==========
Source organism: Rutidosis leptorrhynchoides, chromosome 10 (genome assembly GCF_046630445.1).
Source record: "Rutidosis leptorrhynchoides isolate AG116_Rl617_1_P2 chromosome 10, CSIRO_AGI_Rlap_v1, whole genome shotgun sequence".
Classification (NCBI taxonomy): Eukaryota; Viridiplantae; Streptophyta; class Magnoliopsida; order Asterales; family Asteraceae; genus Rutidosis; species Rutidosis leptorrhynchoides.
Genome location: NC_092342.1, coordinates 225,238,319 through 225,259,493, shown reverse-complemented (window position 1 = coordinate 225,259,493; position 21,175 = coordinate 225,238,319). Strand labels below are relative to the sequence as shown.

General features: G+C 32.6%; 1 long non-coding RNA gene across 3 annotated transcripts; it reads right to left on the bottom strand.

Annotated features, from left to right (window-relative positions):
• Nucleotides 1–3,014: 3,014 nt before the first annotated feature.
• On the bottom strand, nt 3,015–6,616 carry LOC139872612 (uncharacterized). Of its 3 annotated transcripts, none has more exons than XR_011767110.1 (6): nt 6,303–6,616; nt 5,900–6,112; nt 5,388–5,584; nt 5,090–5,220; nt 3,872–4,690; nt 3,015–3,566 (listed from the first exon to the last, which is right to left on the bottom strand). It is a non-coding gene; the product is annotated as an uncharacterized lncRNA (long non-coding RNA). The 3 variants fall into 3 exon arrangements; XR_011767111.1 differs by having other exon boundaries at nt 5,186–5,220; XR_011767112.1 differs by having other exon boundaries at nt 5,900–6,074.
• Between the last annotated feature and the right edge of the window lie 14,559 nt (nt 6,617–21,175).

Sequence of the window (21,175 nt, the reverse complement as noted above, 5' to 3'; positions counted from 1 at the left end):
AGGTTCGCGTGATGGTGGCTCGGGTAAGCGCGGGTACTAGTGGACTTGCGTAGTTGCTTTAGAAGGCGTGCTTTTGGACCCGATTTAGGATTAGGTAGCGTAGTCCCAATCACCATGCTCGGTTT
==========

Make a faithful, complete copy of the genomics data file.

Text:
Source organism: Rutidosis leptorrhynchoides, chromosome 10 (genome assembly GCF_046630445.1).
Source record: "Rutidosis leptorrhynchoides isolate AG116_Rl617_1_P2 chromosome 10, CSIRO_AGI_Rlap_v1, whole genome shotgun sequence".
Classification (NCBI taxonomy): Eukaryota; Viridiplantae; Streptophyta; class Magnoliopsida; order Asterales; family Asteraceae; genus Rutidosis; species Rutidosis leptorrhynchoides.
Genome location: NC_092342.1, coordinates 225,238,319 through 225,259,493, shown reverse-complemented (window position 1 = coordinate 225,259,493; position 21,175 = coordinate 225,238,319). Strand labels below are relative to the sequence as shown.

General features: G+C 32.6%; 1 long non-coding RNA gene across 3 annotated transcripts; it reads right to left on the bottom strand.

Annotated features, from left to right (window-relative positions):
• Nucleotides 1–3,014: 3,014 nt before the first annotated feature.
• On the bottom strand, nt 3,015–6,616 carry LOC139872612 (uncharacterized). Of its 3 annotated transcripts, none has more exons than XR_011767110.1 (6): nt 6,303–6,616; nt 5,900–6,112; nt 5,388–5,584; nt 5,090–5,220; nt 3,872–4,690; nt 3,015–3,566 (listed from the first exon to the last, which is right to left on the bottom strand). It is a non-coding gene; the product is annotated as an uncharacterized lncRNA (long non-coding RNA). The 3 variants fall into 3 exon arrangements; XR_011767111.1 differs by having other exon boundaries at nt 5,186–5,220; XR_011767112.1 differs by having other exon boundaries at nt 5,900–6,074.
• Between the last annotated feature and the right edge of the window lie 14,559 nt (nt 6,617–21,175).

Sequence of the window (21,175 nt, the reverse complement as noted above, 5' to 3'; positions counted from 1 at the left end):
AGGTTCGCGTGATGGTGGCTCGGGTAAGCGCGGGTACTAGTGGACTTGCGTAGTTGCTTTAGAAGGCGTGCTTTTGGACCCGATTTAGGATTAGGTAGCGTAGTCCCAATCACCATGCTCGGTTT